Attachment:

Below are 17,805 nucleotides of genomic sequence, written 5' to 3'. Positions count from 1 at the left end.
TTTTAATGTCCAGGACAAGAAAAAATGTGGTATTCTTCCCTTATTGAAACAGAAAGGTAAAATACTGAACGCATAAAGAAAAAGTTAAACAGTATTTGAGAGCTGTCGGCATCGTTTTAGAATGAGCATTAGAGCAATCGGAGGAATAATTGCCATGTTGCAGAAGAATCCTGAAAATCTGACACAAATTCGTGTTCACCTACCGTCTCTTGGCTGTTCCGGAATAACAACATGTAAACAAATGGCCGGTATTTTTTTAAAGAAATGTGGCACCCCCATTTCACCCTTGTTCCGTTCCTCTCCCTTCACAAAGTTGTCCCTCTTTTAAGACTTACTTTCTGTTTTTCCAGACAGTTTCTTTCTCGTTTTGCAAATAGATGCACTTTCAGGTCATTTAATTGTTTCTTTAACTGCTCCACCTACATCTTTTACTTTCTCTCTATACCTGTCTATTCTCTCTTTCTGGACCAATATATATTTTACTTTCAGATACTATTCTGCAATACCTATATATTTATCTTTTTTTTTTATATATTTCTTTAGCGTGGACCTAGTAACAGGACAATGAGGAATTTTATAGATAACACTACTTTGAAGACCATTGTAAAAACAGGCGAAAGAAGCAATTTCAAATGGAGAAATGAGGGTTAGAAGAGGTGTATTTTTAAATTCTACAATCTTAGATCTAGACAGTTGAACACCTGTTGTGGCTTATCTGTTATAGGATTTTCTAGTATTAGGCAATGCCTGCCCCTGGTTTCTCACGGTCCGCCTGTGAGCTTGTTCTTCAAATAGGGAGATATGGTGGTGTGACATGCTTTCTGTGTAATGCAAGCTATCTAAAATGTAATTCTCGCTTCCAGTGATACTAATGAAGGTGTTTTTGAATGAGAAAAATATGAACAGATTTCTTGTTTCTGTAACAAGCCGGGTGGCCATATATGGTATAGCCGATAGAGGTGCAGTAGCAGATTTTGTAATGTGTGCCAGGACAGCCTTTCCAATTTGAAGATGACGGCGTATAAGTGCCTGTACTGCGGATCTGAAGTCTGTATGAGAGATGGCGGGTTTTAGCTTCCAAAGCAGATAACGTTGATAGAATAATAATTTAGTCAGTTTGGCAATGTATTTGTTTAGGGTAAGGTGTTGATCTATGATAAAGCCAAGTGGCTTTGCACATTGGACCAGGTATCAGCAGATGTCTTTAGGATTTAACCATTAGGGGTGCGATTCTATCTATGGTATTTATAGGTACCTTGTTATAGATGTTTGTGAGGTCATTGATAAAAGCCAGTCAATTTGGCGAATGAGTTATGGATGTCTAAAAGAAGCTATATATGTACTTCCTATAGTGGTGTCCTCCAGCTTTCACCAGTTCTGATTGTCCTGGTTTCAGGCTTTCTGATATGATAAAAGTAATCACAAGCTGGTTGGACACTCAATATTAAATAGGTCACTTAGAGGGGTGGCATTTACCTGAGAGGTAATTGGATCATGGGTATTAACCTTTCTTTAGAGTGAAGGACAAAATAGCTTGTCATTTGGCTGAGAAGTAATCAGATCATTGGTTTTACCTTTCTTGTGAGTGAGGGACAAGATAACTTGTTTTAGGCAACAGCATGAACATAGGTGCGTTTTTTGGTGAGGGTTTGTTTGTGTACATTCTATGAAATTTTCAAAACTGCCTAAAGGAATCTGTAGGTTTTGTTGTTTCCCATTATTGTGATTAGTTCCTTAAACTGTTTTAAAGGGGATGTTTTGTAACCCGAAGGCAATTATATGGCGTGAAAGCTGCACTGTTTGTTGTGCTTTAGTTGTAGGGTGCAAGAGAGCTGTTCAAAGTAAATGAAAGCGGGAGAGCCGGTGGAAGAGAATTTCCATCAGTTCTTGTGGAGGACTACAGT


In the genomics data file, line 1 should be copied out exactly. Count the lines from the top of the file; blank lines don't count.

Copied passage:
Below are 17,805 nucleotides of genomic sequence, written 5' to 3'. Positions count from 1 at the left end.